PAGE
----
Editor's Note: The National Mediation Board's hearings start July 6th on UTU's petition to declare that a "representational dispute" exists on the UP/SP and to combine all crafts -- thereby eliminating them -- into a single "operating craft." At the same time, the union is confronted with a vote over whether or not to recall its president. Meantime, preparations begin for the next round of collective bargaining, with section 6 notices due to go out next fall. We asked BLE President Clarence Monin to comment on questions being raised by members.
Newsletter: Members want to know, first of all, what the union is doing to respond to the threat to eliminate our craft.
President Monin: "Everything that we can possibly do to fight for our craft at this level. Our legal case is ready. Other unions, like Maintenance of Way, the Signalmen, the Transport Workers' and TCU, are weighing in with both the AFL-CIO and the NMB. The Federation itself has already rejected several appeals the UTU has filed over the impositions of sanctions.
BLE President Clarence Monin, right, meets with James P. Hoffa, newly-elected General President of the International Brotherhood of Teamsters. The two presidents discussed the recent contract agreement the Teamsters secured with the National Automobile Transporters, which provides members with new retirement benefits available after 25 years of work, including pension increases and health insurance eligibility starting at age 55 instead of 57.
"And our Mobilization and Strategic Planning Department is preparing for the July 6th march and rally in Washington, D.C. We're ready. We're angry. We're united in defense of our craft. And we will be heard."
Newsletter: But what can the individual member do?
President Monin: "Two things would be very important. First, show up in Washington, D.C., if they can. If they can't, wear a ribbon or a button to show support. It's vital to show we're united in the defense of our craft. And to show our determination.
"That leads me to the second point. This will be a political decision by the NMB. If the Board decided on the merits of the case alone, it would be a slam-dunk victory for the BLE. The facts overwhelmingly support our case, that our craft is and always has been separate and distinct. But the facts may not matter.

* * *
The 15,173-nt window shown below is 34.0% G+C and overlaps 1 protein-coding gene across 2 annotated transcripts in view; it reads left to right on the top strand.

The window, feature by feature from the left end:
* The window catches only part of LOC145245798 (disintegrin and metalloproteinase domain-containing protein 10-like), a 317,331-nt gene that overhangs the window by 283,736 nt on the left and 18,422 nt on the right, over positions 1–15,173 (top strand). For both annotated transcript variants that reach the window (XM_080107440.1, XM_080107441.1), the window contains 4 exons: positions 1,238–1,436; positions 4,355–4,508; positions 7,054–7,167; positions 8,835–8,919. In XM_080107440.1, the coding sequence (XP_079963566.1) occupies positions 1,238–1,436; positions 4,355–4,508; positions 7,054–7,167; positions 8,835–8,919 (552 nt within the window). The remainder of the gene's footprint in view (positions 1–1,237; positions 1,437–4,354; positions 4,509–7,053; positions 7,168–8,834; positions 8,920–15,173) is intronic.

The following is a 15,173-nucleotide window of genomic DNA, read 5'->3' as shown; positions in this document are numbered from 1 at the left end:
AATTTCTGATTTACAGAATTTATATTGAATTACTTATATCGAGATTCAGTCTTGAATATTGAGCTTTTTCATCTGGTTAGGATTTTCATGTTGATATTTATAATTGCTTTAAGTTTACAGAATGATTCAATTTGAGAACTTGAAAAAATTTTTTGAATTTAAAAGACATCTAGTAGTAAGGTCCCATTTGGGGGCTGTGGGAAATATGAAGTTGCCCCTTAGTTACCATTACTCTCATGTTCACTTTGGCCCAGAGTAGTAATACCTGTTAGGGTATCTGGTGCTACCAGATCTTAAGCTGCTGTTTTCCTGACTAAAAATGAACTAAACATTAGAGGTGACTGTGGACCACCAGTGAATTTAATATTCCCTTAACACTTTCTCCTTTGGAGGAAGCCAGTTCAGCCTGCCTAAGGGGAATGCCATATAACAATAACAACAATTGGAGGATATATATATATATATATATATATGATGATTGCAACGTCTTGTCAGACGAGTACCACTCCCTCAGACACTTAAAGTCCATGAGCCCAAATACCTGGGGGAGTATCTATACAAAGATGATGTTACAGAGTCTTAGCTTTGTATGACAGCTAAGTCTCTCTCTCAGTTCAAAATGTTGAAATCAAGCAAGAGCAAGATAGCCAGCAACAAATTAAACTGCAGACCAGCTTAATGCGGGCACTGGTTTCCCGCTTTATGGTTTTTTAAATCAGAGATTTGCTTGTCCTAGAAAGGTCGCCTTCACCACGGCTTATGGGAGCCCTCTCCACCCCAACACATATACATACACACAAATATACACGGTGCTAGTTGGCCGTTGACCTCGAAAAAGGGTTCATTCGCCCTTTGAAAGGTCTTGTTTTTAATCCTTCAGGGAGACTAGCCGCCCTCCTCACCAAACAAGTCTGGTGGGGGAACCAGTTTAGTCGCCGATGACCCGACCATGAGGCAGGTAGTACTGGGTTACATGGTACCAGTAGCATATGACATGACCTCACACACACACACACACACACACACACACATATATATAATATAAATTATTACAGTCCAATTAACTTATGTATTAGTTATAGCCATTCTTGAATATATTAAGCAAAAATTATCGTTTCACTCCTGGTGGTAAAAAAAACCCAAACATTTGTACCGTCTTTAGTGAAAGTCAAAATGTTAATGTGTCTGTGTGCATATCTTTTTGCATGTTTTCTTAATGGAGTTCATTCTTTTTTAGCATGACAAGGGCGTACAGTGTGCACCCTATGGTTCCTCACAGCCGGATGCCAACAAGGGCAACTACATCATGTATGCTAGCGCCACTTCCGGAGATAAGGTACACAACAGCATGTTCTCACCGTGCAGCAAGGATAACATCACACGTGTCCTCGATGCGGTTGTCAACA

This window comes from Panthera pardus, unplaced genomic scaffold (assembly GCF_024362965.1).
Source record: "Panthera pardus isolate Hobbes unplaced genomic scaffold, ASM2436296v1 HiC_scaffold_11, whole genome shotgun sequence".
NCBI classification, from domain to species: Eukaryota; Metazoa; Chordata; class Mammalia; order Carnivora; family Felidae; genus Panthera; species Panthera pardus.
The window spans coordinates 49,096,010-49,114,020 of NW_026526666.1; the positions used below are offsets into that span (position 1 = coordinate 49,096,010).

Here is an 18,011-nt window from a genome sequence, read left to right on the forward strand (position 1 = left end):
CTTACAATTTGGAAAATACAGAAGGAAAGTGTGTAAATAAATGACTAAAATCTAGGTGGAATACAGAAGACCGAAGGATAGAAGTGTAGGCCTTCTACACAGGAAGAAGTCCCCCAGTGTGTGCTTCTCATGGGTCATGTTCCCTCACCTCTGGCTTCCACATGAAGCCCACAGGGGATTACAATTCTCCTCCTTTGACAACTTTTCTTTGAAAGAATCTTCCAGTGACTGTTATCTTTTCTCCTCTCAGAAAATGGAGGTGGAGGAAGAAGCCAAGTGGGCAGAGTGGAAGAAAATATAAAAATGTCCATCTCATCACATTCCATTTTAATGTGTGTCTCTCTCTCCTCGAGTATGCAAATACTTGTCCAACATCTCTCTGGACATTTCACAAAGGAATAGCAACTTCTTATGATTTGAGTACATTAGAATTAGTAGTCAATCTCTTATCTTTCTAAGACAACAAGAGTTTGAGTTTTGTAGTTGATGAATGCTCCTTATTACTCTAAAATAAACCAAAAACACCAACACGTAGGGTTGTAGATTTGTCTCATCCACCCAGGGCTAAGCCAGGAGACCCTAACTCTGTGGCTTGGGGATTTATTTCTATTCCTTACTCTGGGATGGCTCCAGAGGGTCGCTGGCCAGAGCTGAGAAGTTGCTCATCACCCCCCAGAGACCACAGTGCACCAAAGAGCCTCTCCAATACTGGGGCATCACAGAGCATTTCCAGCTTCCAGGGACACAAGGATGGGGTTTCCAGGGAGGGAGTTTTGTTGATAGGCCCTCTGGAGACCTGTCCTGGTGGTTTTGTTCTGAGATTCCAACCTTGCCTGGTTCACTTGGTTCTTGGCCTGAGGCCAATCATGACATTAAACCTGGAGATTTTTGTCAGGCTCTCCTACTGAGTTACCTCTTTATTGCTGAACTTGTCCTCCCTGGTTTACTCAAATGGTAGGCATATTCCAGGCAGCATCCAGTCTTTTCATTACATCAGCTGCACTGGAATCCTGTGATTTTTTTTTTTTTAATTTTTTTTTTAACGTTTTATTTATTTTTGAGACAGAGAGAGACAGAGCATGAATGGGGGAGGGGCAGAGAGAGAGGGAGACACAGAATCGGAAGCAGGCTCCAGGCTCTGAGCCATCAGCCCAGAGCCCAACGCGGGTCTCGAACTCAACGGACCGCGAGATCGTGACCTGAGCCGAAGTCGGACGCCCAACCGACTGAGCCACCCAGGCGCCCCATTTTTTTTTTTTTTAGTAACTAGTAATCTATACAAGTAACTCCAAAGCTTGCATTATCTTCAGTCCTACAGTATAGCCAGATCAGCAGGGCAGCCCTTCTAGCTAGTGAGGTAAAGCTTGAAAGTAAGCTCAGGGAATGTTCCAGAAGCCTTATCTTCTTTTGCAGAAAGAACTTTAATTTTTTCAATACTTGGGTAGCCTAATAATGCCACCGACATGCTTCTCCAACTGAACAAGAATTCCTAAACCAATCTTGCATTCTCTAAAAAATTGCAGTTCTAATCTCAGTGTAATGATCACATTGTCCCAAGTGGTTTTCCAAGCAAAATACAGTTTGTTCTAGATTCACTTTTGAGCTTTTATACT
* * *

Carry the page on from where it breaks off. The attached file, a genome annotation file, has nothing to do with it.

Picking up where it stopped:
"So we need every member, working with their Division Legislative Rep, to contact their member of Congress even visit them in their District office when Congress is not in session. Get them to write letters to the Board, asking why the NMB is considering a policy that could deny our members the right to remain in the union that protects their craft.
"And contact the White House, by phone, email or regular mail. The industry is trying to get its seat on the NMB filled. While Senator Lott and the Republican Senate will have the major say in who finally gets confirmed, the Clinton administration could be helpful by refusing to nominate someone bent on destroying our craft."
Newsletter: Many members are writing in, concerned that union politics are dividing us at a critical time when our craft is under attack. Can you comment on their concern?
President Monin: "We've got a proud tradition of rank-and-file democracy like no other union has. It may seem divisive to outsiders, but when it comes to the defense of our craft, we're united. Fiercely united.
"It's hard for some people to understand the special pride we take in our jobs as engineers. We accept an awesome responsibility every day. We work under conditions that are mentally stressful as well as physically grueling at times.
"We're skilled, licensed craftsmen trained in operating expensive equipment. No one else can do what we do. The trains don't run without us.
"Whatever our opinions may be on other issues, and our members represent as diverse a group as you'll find anywhere in the States and Canada, we are not divided over protecting our craft. Nor will we be meek and hesitant in standing up for it. We are mobilizing. We are organizing. We are reaching out. We are preparing for whatever the future might bring."
Newsletter: What else are we going to be doing?
President Monin: "I don't think it's wise for me to get into the details. I think our members will understand the need for a certain amount of discretion in what should or shouldn't be revealed in too public a forum. Otherwise, who knows what will appear in the next UTU filing to the NMB, or in another appeal to the AFL-CIO?"
Newsletter: Then let's discuss the questions members have about collective bargaining...where are we on that?
President Monin: "Members are going to have a lot to say about collective bargaining, and very shortly at that. Our Wage and Rules Panel authorized the sending out of a questionnaire to members to get their feedback on the issues of most concern to them. It is important that every member respond as quickly as possible so we can begin the process of determining our priorities and the strategies we'll use to fight for a better contract.